IGN learnings

North of Tyne's Wellbeing Framework

Carnegie UK

Carnegie UK

Ben Thurman, Senior Policy Officer

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"We have an economy that grows whether or not we thrive... We need an economy where we thrive whether or not it grows.”

- Kate Raworth, Creator of Doughnut Economics.

This month, four thousand people gathered in Brussels to talk about how we redesign our economy. On the same day that the European Parliament opened its Beyond Growth 2023 conference, the Centre for Thriving Places and Carnegie UK joined members of the IGN to discuss what local and regional authorities could do to put wellbeing at the heart of decision-making.

Echoing conversations in Brussels, they argued for a shift from a singular focus on economic growth, towards a more balanced understanding of the many and varied things that contribute to a good life.

But the world cannot wait”, they wrote, “for every national government leader to get on board. We need this shift to happen at a local level.”

North of Tyne's Wellbeing Framework

The conversation was illuminated by practical learning from the North of Tyne Combined Authority (NTCA). In 2021, they developed a Wellbeing Framework that articulated the social, economic, environmental and democratic outcomes they want to achieve and a set of indicators to understand progress.

Participants heard from Mayor Jamie Driscoll about NTCA’s founding aim to improve people’s lives in a way that is equitable and sustainable. And they also heard about the way that they developed their wellbeing framework, centring the voices and experiences of over 2,000 people from the Tyne Bridge to Hadrian’s Wall.

Key learnings

The resulting discussion drew out several key insights that might be applied and adapted elsewhere.

  • Investing in community engagement enhanced both the quality and legitimacy of NTCA’s Wellbeing Framework. It’s often said that people are uninterested in local decision-making, or tired of being asked for their views. But NTCA found that if you create opportunities to talk about what really matters to people and what sort of future they want for their children, people want to be part of that. This resonated across the group, whether participants were building a wellbeing framework, creating a dashboard to measure progress, or delivering a citizens’ assembly.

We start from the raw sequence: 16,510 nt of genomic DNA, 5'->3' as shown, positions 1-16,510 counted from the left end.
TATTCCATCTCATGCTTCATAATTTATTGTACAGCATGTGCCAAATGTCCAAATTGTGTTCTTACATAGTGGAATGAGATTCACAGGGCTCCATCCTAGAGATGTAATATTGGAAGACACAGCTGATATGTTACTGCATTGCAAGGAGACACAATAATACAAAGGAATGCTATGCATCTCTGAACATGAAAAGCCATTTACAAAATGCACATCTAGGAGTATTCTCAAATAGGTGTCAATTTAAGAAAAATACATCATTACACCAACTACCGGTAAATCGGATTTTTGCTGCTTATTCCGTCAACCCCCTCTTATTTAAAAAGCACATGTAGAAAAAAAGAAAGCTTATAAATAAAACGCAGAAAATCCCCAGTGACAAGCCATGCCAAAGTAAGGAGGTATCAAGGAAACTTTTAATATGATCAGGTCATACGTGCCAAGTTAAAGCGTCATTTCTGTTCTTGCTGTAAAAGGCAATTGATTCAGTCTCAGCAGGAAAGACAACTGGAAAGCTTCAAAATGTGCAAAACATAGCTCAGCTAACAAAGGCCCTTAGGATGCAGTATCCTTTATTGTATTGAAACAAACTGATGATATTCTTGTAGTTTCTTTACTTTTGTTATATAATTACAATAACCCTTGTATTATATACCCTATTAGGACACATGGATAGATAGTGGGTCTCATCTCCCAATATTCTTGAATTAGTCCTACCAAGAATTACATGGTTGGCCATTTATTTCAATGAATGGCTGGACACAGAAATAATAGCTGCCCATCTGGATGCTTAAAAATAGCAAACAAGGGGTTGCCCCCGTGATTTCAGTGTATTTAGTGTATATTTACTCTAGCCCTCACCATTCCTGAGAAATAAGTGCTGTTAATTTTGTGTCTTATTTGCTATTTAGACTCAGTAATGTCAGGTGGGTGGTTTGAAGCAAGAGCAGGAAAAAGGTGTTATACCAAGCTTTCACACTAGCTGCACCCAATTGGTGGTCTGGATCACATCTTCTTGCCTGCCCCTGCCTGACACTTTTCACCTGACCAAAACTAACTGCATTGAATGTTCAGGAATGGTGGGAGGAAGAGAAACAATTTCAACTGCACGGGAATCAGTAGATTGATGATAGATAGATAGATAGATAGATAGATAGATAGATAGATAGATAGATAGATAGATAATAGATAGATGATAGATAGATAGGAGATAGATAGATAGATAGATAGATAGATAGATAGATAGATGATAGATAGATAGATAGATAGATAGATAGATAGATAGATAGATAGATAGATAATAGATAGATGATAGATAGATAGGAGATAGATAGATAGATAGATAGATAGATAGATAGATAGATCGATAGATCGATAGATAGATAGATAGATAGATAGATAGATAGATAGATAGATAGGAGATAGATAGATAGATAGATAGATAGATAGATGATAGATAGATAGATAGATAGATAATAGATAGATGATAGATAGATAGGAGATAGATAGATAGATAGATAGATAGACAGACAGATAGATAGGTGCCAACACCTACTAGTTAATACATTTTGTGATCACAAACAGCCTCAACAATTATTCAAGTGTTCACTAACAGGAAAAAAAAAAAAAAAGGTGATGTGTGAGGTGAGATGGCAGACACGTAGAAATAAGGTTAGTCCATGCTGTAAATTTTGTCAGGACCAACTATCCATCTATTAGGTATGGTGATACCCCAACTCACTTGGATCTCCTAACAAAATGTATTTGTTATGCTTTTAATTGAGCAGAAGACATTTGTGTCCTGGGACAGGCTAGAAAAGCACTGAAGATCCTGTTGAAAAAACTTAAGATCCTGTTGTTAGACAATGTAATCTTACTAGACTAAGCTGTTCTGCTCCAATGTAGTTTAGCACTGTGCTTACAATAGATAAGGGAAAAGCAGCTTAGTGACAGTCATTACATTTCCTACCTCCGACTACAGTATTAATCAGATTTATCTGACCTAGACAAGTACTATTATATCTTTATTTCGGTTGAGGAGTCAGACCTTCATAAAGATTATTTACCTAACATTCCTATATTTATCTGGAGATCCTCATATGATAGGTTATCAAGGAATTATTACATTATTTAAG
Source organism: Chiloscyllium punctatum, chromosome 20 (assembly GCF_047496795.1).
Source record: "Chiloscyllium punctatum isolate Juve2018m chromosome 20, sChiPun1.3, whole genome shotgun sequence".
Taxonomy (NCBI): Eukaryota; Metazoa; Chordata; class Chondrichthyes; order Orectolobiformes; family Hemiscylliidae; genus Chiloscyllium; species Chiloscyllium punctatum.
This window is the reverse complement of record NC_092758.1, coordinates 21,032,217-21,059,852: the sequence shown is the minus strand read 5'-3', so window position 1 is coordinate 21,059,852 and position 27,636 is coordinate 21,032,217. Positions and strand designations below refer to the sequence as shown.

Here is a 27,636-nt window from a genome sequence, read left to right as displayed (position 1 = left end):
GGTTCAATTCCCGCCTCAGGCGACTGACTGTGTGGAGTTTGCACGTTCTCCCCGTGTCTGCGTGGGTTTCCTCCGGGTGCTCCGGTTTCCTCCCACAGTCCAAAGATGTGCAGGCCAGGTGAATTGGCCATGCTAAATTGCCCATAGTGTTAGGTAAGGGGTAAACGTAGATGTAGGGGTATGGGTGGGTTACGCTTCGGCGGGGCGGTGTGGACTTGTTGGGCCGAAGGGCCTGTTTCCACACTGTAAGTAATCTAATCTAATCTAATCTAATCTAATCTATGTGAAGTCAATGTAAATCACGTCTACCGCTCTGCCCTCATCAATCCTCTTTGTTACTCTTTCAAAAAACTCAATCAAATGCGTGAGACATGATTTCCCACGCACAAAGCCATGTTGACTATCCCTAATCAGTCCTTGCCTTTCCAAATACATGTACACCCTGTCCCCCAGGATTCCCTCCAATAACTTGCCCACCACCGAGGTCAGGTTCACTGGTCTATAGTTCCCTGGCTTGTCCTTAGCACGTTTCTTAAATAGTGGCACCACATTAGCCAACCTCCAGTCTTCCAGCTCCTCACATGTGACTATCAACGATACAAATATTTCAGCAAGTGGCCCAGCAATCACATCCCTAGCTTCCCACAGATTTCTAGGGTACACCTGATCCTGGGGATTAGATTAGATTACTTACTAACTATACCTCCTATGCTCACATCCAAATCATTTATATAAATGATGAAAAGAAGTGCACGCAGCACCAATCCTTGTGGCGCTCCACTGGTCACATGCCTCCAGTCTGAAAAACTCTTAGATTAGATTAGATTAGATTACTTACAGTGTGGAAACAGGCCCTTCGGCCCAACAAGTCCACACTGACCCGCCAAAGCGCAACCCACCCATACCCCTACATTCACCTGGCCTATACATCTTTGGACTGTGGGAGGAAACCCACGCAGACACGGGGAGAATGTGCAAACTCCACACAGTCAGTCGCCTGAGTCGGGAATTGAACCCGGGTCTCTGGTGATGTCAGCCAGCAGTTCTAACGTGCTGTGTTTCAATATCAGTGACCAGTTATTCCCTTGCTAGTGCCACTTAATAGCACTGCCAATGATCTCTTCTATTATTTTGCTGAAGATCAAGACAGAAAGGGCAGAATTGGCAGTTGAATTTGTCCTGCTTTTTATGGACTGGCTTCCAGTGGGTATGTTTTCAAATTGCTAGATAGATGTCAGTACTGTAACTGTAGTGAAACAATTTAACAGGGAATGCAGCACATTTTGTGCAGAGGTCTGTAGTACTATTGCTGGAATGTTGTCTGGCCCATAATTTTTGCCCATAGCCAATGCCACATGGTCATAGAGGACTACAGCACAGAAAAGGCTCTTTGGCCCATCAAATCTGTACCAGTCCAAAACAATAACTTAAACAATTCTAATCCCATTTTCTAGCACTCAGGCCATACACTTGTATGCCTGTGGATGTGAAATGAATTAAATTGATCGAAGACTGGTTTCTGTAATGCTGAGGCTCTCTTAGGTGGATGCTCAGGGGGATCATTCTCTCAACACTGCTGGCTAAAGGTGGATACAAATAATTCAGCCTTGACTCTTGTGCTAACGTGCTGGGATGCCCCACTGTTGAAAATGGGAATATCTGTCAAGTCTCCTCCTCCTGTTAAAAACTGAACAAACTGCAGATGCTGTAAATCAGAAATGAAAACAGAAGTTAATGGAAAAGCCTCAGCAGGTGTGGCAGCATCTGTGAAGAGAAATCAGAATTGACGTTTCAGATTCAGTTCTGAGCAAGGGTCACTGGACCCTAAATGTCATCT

• A wellbeing framework can help you to look at complex problems in a different way. It is more than a way to hold decision makers to account; it’s a tool to unlock partnerships that deliver shared goals. In the North of Tyne context, that means that efforts to improve employment don’t sit in isolation; they focus on good work and green jobs, and join up with things like childcare and transport. All of this aims to improve people’s wellbeing in a holistic way, for current and future generations.

This won’t be a quick fix. But NTCA now has a tool to look at big challenges in the round and identify connections between different policy areas. In doing so, they and others in the Inclusive Growth Network are finding ways to improve lives, equitably and sustainably.

We urgently need an economy that allows people to thrive, and that shift is happening at a local level.